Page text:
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Insane on asylum

The administration can't or won't admit most Iraqi refugees. Is it incompetence or indifference?

October 04, 2007

Plenty of pious statements have been made over the last year -- many of them by senior Bush administration officials -- about how the United States has a moral obligation to help the more than 2 million refugees who have fled Iraq, most particularly those who have become targets because they worked for the Americans. Credibility with the Iraqi population, in the broader Middle East and around the world will be gauged by whether the U.S. keeps its promises. Now we may judge the administration's performance by the benchmarks it set for itself.

The Bush administration promised to grant refuge to 7,000 Iraqis during this fiscal year, which ended Sept. 30; just 1,608 were admitted. It plans to take in 12,000 in fiscal 2008. (Sweden, which opposed the Iraq war, has already admitted more and plans to resettle 20,000 Iraqis this year alone.)

Why the delays? There are many technicalities, of a pattern that suggests the White House is in no hurry to speed the Iraqis to safety. If he cared to liberate the refugees from their bureaucratic purgatory, President Bush could start with a telephone call to the Department of Homeland Security. On Secretary Michael Chertoff's desk languish a number of proposed fixes, including a plan endorsed by U.S. Ambassador to Iraq Ryan Crocker and human rights groups to allow asylum seekers to be interviewed via videoconference rather than in face-to-face meetings. Bush could also endorse legislation: A good bill pending in the House would admit 15,000 Iraqi refugees each year through 2011 and allow them to request asylum from the U.S. Embassy in Baghdad.

In the 1990s, President Clinton twice saved refugees with the stroke of a pen, rescuing more than 6,600 U.S.-allied Kurds under attack by Saddam Hussein in northern Iraq and flying them to Guam, where they were granted asylum, and airlifting more than 4,000 Kosovars to Ft. Dix, N.J., for resettlement in this country. It's telling that no such rescue operation is even under discussion today.

Many of the Iraqi refugees are caught in a ongoing nightmare. Even those who have been shot at or kidnapped cannot request asylum in Baghdad. They must make it to another country -- if they can -- before they can petition the U.N. for help, the first step in the process. Yet Iraq's overwhelmed neighbors, Jordan and Syria, are doing their best to keep new refugees out. And Iraqis who are living in limbo in many countries are now overstaying their temporary visas, wondering whether to go underground or return to Iraq.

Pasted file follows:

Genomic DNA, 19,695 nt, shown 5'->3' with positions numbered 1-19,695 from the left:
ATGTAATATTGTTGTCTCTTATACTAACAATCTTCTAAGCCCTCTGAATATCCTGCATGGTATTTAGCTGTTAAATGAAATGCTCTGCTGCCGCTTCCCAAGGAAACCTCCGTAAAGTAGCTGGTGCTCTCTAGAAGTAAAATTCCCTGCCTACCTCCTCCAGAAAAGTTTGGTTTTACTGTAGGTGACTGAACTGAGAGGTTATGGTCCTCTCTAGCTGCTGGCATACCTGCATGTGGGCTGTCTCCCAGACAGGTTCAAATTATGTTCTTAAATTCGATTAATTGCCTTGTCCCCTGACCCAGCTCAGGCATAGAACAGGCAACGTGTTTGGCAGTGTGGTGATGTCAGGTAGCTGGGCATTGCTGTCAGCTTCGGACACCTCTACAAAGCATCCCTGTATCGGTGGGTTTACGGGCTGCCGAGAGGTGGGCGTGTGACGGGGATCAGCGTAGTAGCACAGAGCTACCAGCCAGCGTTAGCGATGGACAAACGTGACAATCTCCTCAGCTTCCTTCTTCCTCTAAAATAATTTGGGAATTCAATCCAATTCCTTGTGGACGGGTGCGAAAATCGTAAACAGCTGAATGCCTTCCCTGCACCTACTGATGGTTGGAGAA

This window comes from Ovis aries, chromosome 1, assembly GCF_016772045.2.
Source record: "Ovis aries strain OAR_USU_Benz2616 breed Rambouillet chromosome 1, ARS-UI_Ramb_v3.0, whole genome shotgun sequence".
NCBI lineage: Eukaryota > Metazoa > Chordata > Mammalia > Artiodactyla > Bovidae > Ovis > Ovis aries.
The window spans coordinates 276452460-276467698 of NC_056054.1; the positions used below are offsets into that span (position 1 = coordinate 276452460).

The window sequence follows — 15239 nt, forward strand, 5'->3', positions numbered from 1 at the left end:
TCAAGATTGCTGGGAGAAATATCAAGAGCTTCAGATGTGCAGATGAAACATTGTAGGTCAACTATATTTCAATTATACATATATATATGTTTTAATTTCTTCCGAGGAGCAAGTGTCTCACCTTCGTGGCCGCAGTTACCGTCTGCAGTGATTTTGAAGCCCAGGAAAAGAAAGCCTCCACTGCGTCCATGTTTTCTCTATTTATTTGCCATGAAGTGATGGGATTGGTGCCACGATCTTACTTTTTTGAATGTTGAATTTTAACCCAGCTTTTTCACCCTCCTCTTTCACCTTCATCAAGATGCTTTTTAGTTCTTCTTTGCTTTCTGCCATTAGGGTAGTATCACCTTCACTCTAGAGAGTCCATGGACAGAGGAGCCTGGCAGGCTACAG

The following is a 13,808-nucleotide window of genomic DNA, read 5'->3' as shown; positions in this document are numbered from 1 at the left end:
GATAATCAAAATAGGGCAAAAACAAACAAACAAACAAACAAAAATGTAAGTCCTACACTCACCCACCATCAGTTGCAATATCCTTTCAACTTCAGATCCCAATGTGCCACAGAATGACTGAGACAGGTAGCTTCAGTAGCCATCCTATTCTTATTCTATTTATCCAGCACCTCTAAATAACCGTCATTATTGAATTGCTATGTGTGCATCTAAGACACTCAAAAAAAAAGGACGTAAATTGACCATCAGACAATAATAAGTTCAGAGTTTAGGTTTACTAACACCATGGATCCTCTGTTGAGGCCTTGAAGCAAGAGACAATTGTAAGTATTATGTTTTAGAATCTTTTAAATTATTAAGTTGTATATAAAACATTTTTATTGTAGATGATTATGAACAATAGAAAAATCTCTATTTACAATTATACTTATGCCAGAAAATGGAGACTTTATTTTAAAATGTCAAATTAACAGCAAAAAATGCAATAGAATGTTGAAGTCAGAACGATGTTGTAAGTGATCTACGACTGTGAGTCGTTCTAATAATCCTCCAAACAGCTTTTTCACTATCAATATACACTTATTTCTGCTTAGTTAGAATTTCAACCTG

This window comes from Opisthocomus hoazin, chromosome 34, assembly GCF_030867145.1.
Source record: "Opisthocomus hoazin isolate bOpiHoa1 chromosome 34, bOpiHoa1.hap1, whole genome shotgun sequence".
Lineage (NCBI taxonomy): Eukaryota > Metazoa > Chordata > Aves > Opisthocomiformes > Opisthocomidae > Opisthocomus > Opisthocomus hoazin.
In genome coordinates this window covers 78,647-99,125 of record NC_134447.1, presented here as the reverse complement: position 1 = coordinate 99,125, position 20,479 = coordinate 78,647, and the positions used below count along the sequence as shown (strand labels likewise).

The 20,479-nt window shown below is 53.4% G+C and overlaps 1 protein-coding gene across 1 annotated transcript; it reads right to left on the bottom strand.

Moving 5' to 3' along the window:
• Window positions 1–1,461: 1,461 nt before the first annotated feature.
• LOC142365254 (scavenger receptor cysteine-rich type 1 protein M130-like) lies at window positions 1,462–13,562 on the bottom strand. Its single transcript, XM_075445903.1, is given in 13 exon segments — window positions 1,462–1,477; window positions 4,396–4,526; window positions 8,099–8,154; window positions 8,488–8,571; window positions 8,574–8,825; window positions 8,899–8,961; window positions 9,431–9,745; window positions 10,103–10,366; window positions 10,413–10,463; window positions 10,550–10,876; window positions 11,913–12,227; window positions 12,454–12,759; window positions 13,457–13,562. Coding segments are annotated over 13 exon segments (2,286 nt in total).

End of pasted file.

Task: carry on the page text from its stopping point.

Meanwhile, Damascus won't give Homeland Security officials visas so that they can interview Iraqis in Syria, where more than a million now reside. The officials are required to interview each applicant, and they want to do it in person, not by video, to make sure they admit no terrorists. Even if the officials can't get into Syria, the U.S. will easily be able to fill this year's quota of 12,000 Iraqis from qualified applicants in Jordan. But that means Iraqis stranded in Syria -- even former U.S. employees -- are out of luck.

The White House may hope that the troop "surge" will succeed in quelling violence to the point where the refugees will go home. Or perhaps it fears that images of airlifts would send the message that the U.S. is "losing" Iraq, or trigger a stampede among the vital Iraqi workers the U.S. still desperately needs. With the historic example of the Palestinians before his eyes, Bush must realize that embittered Iraqi refugees stranded all over the Muslim world would likely feel betrayed by the United States -- and the strain on their host nations could begin a new cycle of misery in the Mideast. If Bush won't end this cynical, heartless and self-defeating U.S. policy of delay, Congress should.

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